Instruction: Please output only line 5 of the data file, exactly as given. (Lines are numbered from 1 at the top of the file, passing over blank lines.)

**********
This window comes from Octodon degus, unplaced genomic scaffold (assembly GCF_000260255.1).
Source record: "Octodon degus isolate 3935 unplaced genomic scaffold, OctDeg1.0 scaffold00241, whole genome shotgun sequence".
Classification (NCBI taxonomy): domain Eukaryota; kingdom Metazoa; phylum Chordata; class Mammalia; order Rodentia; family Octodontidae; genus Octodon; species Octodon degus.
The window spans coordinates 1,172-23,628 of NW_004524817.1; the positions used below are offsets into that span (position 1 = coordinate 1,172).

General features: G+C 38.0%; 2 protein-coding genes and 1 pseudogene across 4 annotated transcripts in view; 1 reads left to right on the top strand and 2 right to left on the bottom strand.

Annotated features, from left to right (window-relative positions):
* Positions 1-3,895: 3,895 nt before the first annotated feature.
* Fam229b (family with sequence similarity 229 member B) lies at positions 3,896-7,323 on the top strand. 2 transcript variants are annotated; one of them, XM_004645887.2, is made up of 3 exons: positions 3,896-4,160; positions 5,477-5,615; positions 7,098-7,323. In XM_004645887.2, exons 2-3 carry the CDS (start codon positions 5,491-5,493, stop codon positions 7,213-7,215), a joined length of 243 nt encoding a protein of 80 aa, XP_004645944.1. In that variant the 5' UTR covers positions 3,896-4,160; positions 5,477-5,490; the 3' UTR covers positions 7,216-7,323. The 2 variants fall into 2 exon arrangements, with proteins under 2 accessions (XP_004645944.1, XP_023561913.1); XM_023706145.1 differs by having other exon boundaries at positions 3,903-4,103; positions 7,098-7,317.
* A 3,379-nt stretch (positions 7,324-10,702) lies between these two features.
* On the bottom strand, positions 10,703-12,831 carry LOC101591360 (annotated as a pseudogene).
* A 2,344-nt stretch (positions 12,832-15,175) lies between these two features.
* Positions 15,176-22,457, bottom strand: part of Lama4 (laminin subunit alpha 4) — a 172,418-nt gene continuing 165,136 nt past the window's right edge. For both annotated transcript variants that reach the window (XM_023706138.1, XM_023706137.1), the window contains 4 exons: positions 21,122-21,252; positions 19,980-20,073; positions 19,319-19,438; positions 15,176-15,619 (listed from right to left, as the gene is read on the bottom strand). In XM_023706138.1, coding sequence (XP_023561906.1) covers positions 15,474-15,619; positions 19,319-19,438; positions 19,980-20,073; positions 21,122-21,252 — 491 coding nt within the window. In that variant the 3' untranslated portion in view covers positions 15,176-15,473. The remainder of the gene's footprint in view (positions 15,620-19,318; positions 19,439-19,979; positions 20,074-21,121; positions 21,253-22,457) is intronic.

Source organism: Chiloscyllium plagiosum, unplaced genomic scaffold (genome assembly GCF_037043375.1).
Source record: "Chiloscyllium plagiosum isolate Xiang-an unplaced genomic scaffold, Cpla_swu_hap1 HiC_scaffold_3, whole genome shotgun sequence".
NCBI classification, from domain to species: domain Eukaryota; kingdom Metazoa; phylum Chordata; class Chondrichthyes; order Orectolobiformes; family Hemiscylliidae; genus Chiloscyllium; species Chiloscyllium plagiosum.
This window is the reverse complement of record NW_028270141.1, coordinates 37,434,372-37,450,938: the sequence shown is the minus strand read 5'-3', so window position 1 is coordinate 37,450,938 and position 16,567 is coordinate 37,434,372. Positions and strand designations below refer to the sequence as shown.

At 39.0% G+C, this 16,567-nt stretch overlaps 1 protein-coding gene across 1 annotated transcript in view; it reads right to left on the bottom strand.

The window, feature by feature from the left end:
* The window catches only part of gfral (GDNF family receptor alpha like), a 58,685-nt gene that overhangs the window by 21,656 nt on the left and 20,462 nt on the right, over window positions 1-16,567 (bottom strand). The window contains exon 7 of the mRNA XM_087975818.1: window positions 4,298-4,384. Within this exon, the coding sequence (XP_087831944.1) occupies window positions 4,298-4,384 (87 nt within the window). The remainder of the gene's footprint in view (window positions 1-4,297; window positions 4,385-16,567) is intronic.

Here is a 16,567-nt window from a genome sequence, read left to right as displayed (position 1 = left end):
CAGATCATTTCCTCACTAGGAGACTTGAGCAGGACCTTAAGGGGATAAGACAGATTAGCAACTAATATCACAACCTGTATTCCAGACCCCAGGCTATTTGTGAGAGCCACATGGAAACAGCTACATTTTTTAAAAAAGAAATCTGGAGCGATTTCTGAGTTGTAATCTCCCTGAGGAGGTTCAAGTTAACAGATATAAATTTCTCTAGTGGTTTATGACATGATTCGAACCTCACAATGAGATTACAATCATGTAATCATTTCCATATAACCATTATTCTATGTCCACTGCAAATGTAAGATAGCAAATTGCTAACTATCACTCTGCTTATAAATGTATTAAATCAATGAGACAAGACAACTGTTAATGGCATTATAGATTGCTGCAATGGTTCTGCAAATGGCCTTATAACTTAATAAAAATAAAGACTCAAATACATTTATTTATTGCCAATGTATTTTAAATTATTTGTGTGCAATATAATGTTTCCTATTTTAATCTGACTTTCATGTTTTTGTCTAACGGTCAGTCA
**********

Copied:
General features: G+C 38.0%; 2 protein-coding genes and 1 pseudogene across 4 annotated transcripts in view; 1 reads left to right on the top strand and 2 right to left on the bottom strand.